Our own spinach – fresh, green, juicy – together with the first strawberries of the season – huge, red & sooo sweet … That salad was the star of our dinner!
Our own arugula – tender & spicy – a bunch of local asparagus, a handful of our mint, drizzled with a light dressing … Outstanding! (recipe link below)
The first fresh produce of the season is always an amazing treat!
While we are privileged to have an almost limitless selection of (domestic & imported) produce available to us year round, there is no denying that fresh, locally grown, in-season produce is the best! By July we might be taking it for granted, but not right now.
It is the 1st week of our CSA program for 2020 and we’re excited – excited and a little scared.
Our numbers are up by more than 2/3. We’d like to say that it is because we grow the best vegetables around. And indeed some of the increase is from members telling their friends & family about their good experience being part of our CSA. But most of the increase is no doubt due to the crazy times we’re living in now. People are concerned about their food. They want to know where it comes from, how it is grown, who has handled it. They have questions about food safety & dependability of supply. Farms & CSAs seem to be the preferable option to grocery stores. We are grateful for the confidence & trust our members have in us – and we’re working hard to keep it.
The weather seems to be settling down. After the prolonged cool spring, we have already experienced some extreme heat, then some very welcome & much needed rain followed by a cold weekend. Now this coming week looks quite good. Everything is growing very fast now (including our nemesis – weeds!) and we’re racing to seed & plant and take advantage of the sunshine.
Tomatoes, zucchini & cucumbers were planted last week.
Now we are mulching & putting in the posts to stake them. Mulching with straw after a good rain is ideal as the straw will prevent the soil from drying out & keep it moist for the tomatoes. It also prevents weeds from growing.
A lot of the tomato plants already have blossoms.
What’s in the box?
Spinach, arugula, green garlic, mint bunches & rhubarb.
- This is shaping up to be a great year for spinach on our farm. We’ve made 5 or 6 plantings already and every one of them is thriving. (usually we have more success with lettuce than spinach, but this season it’s the opposite and our lettuce is spotty & slow).
- Arugula is delicious – a bit spicy & nutty. Use it in salads, on pizza … Both the arugula & spinach (and all the greens that you will receive this season) have been rinsed once to remove any field soil. You may want to wash them again. Store them in a bag in the fridge. They usually last at least a week.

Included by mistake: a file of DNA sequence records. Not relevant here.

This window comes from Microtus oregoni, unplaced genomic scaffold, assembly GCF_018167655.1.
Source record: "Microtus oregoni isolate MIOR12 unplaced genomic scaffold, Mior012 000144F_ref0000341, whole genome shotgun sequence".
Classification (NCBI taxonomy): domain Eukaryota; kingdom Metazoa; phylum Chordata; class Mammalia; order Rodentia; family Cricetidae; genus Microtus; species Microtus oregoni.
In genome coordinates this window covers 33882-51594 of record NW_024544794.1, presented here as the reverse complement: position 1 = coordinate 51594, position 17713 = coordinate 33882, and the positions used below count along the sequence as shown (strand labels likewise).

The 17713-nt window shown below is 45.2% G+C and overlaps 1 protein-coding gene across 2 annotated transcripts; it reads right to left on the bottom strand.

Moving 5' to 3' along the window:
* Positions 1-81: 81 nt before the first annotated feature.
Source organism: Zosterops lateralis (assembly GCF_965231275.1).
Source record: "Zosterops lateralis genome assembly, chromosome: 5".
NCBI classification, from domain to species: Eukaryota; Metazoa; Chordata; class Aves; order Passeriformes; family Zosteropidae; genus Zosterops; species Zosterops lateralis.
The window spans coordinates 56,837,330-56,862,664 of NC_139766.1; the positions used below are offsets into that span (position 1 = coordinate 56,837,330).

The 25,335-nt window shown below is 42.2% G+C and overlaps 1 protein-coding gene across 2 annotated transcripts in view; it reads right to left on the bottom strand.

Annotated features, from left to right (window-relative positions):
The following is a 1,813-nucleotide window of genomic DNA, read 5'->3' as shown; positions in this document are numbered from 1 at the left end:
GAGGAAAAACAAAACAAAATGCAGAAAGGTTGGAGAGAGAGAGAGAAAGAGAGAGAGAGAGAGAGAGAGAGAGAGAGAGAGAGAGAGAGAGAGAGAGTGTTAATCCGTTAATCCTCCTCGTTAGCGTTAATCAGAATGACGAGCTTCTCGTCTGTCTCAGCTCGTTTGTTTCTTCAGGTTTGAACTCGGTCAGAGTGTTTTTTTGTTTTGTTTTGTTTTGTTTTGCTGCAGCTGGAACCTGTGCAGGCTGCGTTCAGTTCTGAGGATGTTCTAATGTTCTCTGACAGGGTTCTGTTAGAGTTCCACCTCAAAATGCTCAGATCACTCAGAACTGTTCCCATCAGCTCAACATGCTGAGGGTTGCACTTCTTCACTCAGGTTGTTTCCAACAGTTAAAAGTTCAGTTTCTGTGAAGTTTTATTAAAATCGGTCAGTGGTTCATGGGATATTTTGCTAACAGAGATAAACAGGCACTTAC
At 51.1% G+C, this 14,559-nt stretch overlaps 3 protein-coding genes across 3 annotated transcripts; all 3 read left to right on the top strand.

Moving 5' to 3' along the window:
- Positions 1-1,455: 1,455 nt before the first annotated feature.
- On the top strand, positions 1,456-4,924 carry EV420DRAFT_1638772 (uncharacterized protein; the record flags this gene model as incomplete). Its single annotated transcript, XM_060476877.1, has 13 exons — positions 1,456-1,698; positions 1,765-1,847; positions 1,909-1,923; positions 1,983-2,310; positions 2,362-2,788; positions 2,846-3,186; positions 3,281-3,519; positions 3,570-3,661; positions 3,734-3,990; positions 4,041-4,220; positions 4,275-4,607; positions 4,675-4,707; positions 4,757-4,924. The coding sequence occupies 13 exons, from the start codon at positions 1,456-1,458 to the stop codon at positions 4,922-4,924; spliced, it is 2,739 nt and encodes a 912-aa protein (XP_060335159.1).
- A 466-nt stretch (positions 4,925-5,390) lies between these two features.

- Green garlic is a fresh garlic plant. At this time of year the bulb has not yet formed below ground, and the green top is still tender enough to eat, like a scallion or green onion. Green garlic is milder than fall garlic bulbs. Use them raw (eg. sliced into salads or mashed with goat cheese for a spread) or cooked (sautéed with scrambled eggs maybe) anywhere you would use garlic. They are also delicious coated with olive oil & tossed whole on the barbecue. Store green garlic in the fridge.
- We love fresh mint! Delicious & refreshing in fruit salads, drinks etc. We often make a simple syrup with the mint leaves and add it to our iced tea. (recipe below)
- Rhubarb is a perennial crop which means it grows every year. It’s not a lot of work but yields an abundant crop. Because we have more CSA members this year, there will be less rhubarb in your share. There will not be enough to make a pie, but almost as good and way easier & faster – make a rhubarb crisp or crumble. We also enjoy stewed rhubarb. Chop rhubarb and cook in a saucepan with a bit of water until tender. Add sweetener (sugar, honey, maple syrup) to taste. We sometimes add apples or other fruit to cut the tartness of the rhubarb. Delicious on it’s own or poured over ice cream, pudding or custard.
MINT SIMPLE SYRUP
- 1 cup sugar
- 1 cup loosely packed fresh mint, rinsed
- 1 cup water
Add sugar, mint, and water to a small pot. Bring to a boil, and then remove from heat.
Leave the mint leaves in the syrup as it cools for about 15 minutes. Strain out the leaves, and bottle the syrup.
Store mint simple syrup in a glass jar in the fridge. Use within a year.
Remember to check out the recipes on http://www.cookwithwhatyouhave.com. This is a great website with loads of recipes & vegetable information – including that great asparagus, arugula & mint salad we recently enjoyed. (https://www.cookwithwhatyouhave.com/csa/raw-asparagus-salad-with-arugula-and-mint)
As a member of our CSA you have access to 900+ recipes, templates, storage and preserving tips, pantry stocking suggestions and vegetable prep videos, organized by vegetable and created using CSA Produce. Log in using the access key you received in a recent email.
Our pawpaw trees were in bloom this past week – the most unusual but beautiful blossoms on the farm!